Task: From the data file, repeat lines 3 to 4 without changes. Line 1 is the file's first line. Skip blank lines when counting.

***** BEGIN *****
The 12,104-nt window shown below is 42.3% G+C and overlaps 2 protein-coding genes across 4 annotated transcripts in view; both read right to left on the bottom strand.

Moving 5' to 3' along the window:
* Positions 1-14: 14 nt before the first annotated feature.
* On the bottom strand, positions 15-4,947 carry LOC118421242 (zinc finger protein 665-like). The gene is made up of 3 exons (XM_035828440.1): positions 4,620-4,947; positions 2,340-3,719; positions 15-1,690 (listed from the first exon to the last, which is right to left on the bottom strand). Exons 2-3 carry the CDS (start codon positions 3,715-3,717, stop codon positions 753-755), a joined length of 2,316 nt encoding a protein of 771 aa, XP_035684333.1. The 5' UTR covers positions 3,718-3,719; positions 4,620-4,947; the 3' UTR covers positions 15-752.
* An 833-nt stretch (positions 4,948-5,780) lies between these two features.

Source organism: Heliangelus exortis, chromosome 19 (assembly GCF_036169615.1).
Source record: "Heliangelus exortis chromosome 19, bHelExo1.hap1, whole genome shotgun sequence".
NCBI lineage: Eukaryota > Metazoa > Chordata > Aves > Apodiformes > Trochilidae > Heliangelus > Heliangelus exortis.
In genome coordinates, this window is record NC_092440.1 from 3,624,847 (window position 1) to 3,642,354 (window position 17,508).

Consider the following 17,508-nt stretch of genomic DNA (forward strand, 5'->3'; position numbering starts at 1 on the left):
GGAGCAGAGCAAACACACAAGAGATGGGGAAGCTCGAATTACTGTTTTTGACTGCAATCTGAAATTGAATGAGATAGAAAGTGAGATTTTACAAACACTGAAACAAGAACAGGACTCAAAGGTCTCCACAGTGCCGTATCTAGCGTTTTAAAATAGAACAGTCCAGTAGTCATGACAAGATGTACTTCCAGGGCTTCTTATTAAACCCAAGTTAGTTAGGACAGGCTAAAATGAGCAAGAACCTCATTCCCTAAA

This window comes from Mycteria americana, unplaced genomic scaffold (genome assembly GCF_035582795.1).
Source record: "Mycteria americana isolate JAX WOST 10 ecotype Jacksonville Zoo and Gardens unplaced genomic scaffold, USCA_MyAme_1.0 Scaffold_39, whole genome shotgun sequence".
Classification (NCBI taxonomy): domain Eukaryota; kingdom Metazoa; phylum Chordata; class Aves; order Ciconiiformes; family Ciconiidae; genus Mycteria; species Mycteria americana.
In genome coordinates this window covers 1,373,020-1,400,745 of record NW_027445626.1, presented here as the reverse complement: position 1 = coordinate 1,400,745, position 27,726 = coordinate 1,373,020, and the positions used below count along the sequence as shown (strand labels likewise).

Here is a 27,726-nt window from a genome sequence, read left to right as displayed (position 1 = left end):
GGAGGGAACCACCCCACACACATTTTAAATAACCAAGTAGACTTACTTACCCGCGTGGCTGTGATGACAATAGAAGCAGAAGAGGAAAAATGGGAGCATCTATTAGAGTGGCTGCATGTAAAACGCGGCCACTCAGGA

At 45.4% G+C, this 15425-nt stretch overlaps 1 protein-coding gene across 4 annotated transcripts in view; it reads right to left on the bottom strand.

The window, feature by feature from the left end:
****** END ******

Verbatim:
* Positions 1-14: 14 nt before the first annotated feature.
* On the bottom strand, positions 15-4,947 carry LOC118421242 (zinc finger protein 665-like). The gene is made up of 3 exons (XM_035828440.1): positions 4,620-4,947; positions 2,340-3,719; positions 15-1,690 (listed from the first exon to the last, which is right to left on the bottom strand). Exons 2-3 carry the CDS (start codon positions 3,715-3,717, stop codon positions 753-755), a joined length of 2,316 nt encoding a protein of 771 aa, XP_035684333.1. The 5' UTR covers positions 3,718-3,719; positions 4,620-4,947; the 3' UTR covers positions 15-752.